Tech, Blockchain, Ethereum Wallet

Building A Crypto Trading Platform

In this series of tutorials I want to share with you how to build the components needed to create a complete crypto trading platform.

This can be a cryptocurrency exchange, a payment gateway, atomic swaps or many other use cases that have similar components at their core.

That said, I plan on covering the following topics:

Part 1: The Ethereum Wallet Manager Service

The first topic we are going to cover is setting up an Ethereum Wallet Manager.

This service is very important because it allows our crypto trading platform to support multiple use cases, such as:

  • Generate Ethereum deposit addresses.
  • Get notified of new deposit transactions on watched addresses.
  • Send signed transactions.
  • Handle deposits from any number of ERC20 tokens.
  • Deploy new contracts on the network and operate transactions on them.

1.1. Requirements

Before we proceed, we first need to make sure we meet our environment requirements:

  • Docker - Docker has become the default in any new project lately. It makes it very easy to build, share, and deploy your application.
  • Docker Compose - We will use Docker Compose to manage all the other requirements as a group and easily scale the services up or down.

The rest of the requirements come in the form of Docker images and we don't need to install anything else in order to use them, except write a simple Docker Compose configuration file like this one:

docker-compose.yml

version: '3'
services:
  ganache:
    image: trufflesuite/ganache-cli
    command: -m
  redis:
    image: redis:alpine
    ports:
      - "6379:6379"
    command: redis-server --appendonly yes
    volumes:
      - redis:/data
  zookeeper:
    image: wurstmeister/zookeeper
    ports:
      - "2181:2181"
  kafka:
    image: wurstmeister/kafka
    ports:
      - "9092:9092"
    environment:
      KAFKA_ADVERTISED_HOST_NAME: 127.0.0.1
      KAFKA_CREATE_TOPICS: "command:1:1,address.created:1:1,transaction:1:1,errors:1:1"
      KAFKA_ZOOKEEPER_CONNECT: zookeeper:2181

volumes:
  redis: 

You can start these services by simply running docker-compose up -d, which will download the images from the Docker Registry and start each container with the environment variables defined in the compose file above.

Let's see what we are using here and what each component does.

Ganache-cli

You can't have a wallet manager without a node connected to the Ethereum blockchain. Since we don't want to download the entire blockchain and work with real Ether, we use Ganache (formally TestRpc).

This will allow us to work faster since the blocks are mined instantly by the service. On production you will want to use something like Geth instead, to connect to the main Ethereum network.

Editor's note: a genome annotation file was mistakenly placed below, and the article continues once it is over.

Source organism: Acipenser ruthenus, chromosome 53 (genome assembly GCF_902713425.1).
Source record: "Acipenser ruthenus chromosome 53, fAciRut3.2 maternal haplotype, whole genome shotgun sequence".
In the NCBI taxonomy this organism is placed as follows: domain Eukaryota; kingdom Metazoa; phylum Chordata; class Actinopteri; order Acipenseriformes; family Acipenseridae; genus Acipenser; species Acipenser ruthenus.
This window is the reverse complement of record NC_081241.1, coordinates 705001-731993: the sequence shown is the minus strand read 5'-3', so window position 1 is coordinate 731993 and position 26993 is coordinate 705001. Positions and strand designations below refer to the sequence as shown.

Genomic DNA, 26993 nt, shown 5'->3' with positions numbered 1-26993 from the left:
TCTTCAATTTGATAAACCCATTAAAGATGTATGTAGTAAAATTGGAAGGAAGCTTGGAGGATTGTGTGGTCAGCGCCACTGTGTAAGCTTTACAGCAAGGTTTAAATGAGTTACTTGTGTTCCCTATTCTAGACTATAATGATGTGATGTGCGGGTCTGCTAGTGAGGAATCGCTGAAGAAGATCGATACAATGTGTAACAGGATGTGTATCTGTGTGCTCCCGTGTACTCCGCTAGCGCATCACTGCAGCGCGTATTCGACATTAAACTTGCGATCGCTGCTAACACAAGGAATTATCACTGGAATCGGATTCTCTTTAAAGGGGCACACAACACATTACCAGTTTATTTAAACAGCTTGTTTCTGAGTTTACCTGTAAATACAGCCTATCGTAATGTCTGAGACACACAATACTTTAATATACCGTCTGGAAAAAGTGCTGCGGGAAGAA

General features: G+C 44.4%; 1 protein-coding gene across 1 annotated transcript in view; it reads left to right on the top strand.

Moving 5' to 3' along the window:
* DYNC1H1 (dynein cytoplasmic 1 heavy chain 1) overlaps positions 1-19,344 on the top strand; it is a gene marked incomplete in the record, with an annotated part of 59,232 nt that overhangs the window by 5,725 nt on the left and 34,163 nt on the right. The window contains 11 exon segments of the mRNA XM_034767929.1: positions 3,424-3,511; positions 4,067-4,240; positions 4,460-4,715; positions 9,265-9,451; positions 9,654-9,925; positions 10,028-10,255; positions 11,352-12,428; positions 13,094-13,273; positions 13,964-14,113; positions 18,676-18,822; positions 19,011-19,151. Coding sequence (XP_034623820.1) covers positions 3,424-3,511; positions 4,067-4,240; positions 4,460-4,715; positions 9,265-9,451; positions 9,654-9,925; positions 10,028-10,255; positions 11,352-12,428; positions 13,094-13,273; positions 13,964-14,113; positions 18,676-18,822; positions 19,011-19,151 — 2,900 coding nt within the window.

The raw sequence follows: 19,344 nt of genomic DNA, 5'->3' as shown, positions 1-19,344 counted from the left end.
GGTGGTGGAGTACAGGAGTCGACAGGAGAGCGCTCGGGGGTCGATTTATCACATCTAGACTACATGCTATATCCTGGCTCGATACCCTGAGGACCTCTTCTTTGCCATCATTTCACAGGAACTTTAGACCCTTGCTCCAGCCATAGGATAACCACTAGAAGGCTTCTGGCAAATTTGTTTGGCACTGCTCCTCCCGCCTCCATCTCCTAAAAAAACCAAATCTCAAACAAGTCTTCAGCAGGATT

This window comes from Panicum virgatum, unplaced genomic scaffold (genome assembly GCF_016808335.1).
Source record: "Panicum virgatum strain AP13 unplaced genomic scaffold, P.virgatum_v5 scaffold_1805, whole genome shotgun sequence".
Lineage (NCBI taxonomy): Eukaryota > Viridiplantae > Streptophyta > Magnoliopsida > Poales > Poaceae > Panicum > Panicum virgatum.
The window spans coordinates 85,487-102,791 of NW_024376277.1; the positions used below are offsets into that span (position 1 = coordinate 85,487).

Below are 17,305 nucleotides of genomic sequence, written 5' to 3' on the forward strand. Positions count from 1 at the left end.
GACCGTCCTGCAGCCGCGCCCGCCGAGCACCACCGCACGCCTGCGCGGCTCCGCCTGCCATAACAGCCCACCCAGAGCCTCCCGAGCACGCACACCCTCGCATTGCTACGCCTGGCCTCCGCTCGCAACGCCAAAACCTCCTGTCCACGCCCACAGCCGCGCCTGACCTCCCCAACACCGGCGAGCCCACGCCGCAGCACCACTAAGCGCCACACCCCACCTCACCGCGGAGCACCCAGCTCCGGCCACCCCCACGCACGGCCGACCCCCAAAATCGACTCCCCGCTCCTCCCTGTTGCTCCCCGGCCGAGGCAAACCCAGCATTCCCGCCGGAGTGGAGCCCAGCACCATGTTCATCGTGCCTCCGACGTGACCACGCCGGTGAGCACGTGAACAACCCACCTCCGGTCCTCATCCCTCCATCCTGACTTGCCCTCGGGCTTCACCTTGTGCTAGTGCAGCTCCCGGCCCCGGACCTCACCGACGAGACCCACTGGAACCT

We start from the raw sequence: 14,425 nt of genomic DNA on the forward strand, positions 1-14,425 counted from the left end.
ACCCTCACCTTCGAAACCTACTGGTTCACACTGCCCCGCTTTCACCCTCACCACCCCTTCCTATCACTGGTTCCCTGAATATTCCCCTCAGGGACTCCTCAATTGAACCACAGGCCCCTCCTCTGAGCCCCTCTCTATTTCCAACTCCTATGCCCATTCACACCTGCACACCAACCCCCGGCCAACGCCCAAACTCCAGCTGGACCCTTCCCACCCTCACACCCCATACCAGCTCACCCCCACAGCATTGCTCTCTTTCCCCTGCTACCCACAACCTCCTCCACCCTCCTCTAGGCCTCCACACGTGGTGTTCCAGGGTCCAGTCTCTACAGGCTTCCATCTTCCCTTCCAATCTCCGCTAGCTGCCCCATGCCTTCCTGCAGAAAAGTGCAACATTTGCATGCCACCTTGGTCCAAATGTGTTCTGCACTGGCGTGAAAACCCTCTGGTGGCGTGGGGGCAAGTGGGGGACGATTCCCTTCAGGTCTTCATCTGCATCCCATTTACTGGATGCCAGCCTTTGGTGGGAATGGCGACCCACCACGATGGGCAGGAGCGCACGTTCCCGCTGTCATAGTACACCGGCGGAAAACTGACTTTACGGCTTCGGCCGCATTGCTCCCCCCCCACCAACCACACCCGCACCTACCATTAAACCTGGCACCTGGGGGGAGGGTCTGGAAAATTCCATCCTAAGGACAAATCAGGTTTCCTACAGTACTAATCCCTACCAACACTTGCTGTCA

Redis

We need some sort of database for storing the addreses we create and watch and for keeping track of transactions that have been processed.Redis is a great in-memory key/value database for this use case.

In this tutorial we will use the same Redis database to store the private keys that were generated for the addresses, but on a production server you should probably use something like Vault instead.

Kafka/Zookeeper

Apache Kafka will play a central role in our infrastructure as it will handle receiving messages from all services we build and then distribute them to other connected nodes.

For the Ethereum wallet manager service we will communicate through these topics:

  • command
  • address.created
  • transaction
  • errors

The Apache Kafka server can be scaled independently and provides a distributed cluster for handling messages between services.

1.2. Language Choices

Personally, I am very fond of Elixir because you can build extremely reliable distributed applications that are very easy to understand and imply minimal effort, but when it comes to Ethereum the package ecosystem is not there yet.

For Ethereum development the best move would be using Node.js/Javascript. You get a lot more ready-to-use components out of the box, so for those reasons our manager will be a Node.js appplication.

1.3. Initial Setup

We start off with a default node package by running the npm init command and following the process.

Then we can add some of the packages we use in order to provide most of the functionality of our service. For this, run npm install --save web3 redis kafka-node ethereumjs-tx bluebird.

The first 3 dependencies are easy to understand. We need:

  • web3 to connect to the Ganache/Ethereum node via websockets
  • redis to connect to the Redis server to store/retrieve data
  • kafka-node to connect to Zookeeper, get a Kafka broker/server endpoint, and connect to it to produce or consume messages.

The last 2 are there to help us make the code easier to understand and take advantage of async/await when interacting with the Redis server.

Next, we use these packages to connect to the Redis, Ethereum and Kafka servers.

1.4. Connect to Services

Redis

Connecting to Redis is easy, just define a redis.js file and write something similar to this code:

// load configuration
const config = require('../../config')
const redis = require('redis')
const bluebird = require('bluebird')

// promisify the redis client using bluebird
bluebird.promisifyAll(redis.RedisClient.prototype);
bluebird.promisifyAll(redis.Multi.prototype);

// create a new redis client and connect to the redis instance
const client = redis.createClient(config.redis_port, config.redis_host);

// if an error occurs, print it to the console
client.on('error', function (err) {
  console.error("[REDIS] Error encountered", err)
})

module.exports = client;

Ethereum

If you think connecting to Redis was easy, then connecting to the Ethereum node using web3 will blow your mind. Add this into an ethereum.js file: